This post https://www.centos.org/modules/newbb/viewtopic.php?topic_id=33416 tells you everything you need to know. I’ve reduced it to a script:
# Build the mod_jk apache tomcat connector from src tarball and install it
if [ -z "$srcball" ]; then
echo The source tarball was not given - expected something like \"tomcat-connectors-versionxxx-src\" to be passed as parameter
curl http://mirror.rmg.io/apache//tomcat/tomcat-connectors/jk/$srcball.tar.gz -O
if [ ! -f /tmp/$srcball.tar.gz ]
echo $srcball.tar.gz not found in /tmp/. Couldn\'t build mod_jk
tar xvf $srcball.tar.gz
cp ./apache-2.0/mod_jk.so /etc/httpd/modules/
For years I have shunned Apple’s OS X Spaces as useless. I was excited about them for a good 2 minutes, which is how long it took to find out that if I had 2 spaces open, and I opened a browser in the 2nd space, then it flipped back to the 1st space. Completely not the point of having Spaces.
Until today. I found this setting in Mission Control:
So I un-ticked it. Perfect. Now I can have a space for work, a space for homework, with browser and mail and other windows open in each space, and it no longer flips between them except I want it to.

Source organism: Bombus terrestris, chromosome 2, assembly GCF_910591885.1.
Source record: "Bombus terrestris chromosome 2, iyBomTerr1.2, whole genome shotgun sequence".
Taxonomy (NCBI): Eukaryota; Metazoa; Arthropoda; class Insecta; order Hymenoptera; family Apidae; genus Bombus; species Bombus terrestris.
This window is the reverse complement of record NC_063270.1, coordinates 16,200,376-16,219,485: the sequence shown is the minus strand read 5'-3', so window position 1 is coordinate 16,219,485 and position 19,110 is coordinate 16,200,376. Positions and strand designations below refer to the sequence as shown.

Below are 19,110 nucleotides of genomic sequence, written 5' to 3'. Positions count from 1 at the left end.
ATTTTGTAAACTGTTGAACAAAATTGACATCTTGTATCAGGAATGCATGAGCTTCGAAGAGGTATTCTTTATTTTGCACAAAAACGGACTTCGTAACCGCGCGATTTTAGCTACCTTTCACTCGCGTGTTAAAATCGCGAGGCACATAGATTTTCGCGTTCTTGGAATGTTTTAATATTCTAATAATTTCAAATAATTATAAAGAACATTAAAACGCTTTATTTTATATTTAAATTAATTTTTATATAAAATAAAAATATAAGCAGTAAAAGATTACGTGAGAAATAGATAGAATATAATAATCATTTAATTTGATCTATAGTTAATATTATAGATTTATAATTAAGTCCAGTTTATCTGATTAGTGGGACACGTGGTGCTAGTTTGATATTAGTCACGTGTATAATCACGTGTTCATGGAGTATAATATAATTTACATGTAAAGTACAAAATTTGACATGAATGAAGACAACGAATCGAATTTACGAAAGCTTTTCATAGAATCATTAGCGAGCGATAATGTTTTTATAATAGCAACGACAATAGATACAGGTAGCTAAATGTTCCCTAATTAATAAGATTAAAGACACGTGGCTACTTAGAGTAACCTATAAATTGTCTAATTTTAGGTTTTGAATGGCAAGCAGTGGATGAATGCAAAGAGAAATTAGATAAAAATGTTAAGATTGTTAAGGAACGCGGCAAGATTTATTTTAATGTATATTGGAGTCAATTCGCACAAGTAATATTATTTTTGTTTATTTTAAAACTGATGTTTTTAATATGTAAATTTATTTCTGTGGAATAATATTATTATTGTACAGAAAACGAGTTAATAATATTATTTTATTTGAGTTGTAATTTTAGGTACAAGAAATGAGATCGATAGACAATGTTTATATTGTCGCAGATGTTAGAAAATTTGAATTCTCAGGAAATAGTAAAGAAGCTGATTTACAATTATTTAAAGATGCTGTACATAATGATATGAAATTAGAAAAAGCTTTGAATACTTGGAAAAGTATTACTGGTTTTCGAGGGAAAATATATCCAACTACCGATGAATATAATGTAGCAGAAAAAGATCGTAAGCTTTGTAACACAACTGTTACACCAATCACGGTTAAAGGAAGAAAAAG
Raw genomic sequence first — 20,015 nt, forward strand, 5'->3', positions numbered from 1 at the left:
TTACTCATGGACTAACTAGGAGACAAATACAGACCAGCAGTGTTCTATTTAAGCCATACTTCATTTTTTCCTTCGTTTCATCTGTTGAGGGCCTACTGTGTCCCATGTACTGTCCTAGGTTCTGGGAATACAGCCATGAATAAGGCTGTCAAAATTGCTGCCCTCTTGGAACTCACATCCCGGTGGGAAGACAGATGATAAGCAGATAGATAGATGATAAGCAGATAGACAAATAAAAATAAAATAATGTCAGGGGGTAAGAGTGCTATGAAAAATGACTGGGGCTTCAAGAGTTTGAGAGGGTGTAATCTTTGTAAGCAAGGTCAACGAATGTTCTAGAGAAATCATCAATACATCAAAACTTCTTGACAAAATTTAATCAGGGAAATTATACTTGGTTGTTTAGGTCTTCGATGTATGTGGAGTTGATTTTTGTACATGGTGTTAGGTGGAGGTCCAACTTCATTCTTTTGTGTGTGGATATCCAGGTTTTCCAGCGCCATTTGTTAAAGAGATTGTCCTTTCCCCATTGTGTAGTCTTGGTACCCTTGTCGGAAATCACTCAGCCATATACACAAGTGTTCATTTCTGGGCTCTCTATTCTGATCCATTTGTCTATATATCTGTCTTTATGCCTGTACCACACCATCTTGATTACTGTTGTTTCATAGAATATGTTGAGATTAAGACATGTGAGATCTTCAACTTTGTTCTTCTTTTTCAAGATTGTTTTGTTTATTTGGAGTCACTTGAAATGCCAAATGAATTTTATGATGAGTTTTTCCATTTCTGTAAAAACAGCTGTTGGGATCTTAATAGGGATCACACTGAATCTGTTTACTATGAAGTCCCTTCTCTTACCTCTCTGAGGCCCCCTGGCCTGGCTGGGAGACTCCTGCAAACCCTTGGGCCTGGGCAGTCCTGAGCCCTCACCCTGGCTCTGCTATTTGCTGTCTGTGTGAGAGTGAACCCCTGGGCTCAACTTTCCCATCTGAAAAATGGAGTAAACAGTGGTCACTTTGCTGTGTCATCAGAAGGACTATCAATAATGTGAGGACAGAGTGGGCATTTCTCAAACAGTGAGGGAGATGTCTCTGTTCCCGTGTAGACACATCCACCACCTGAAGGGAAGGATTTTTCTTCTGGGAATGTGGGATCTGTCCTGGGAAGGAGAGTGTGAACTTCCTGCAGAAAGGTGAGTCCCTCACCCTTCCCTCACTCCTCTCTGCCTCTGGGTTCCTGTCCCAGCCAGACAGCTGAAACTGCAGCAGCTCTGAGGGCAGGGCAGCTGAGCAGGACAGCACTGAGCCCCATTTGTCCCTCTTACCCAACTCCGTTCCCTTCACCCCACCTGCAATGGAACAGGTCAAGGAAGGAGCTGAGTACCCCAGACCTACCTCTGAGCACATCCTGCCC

Do this from the terminal command line:
open x-man-page://cmp. Neat, huh?
Better, do this from the command line:
open -e ~/.bash_profile and then add these lines somewhere to the startup script:
and save it. Now open a new terminal window and type:
I’ve had this problem on and off for years, with 2 MacBooks, that they took as much as a minute to fall asleep or failed to do so at all. At the moment my current theory is that Tuxera NTFS / NTFS-3G have been the culprits: it would sometimes use 30% CPU to do nothing and killing it let the machine sleep. And I think it’s responsible for the problem I have that SpotLight doesn’t work properly for several minutes after first starting up the machine and logging in – it seems to be indexing the BootCamp partition.
I’ve recently install the current version, 2012.3.4 and it was fine for a while – sleep and spotlight problem resolved. But they still came back and at the moment I’m working with NTFS not mounting the BootCamp partition.
Which is fine until I want to copy something onto it for use in Windows… Grrr. So at the moment my workaround is to use the Tuxera System Preferences Pane to manually switch it on and off when needed.
There are other solutions for NTFS support in OS X, but the Apple unreleased one isn’t recommended which leaves you with the paid ones, Tuxera or Paragon, or the free Tuxera one, NTFS-3G.
EveryMac.com has a brilliant page which can tell you what model Mac you have based on serial number. On the result page after you submit, look carefully and you’ll the ModelIdentifier.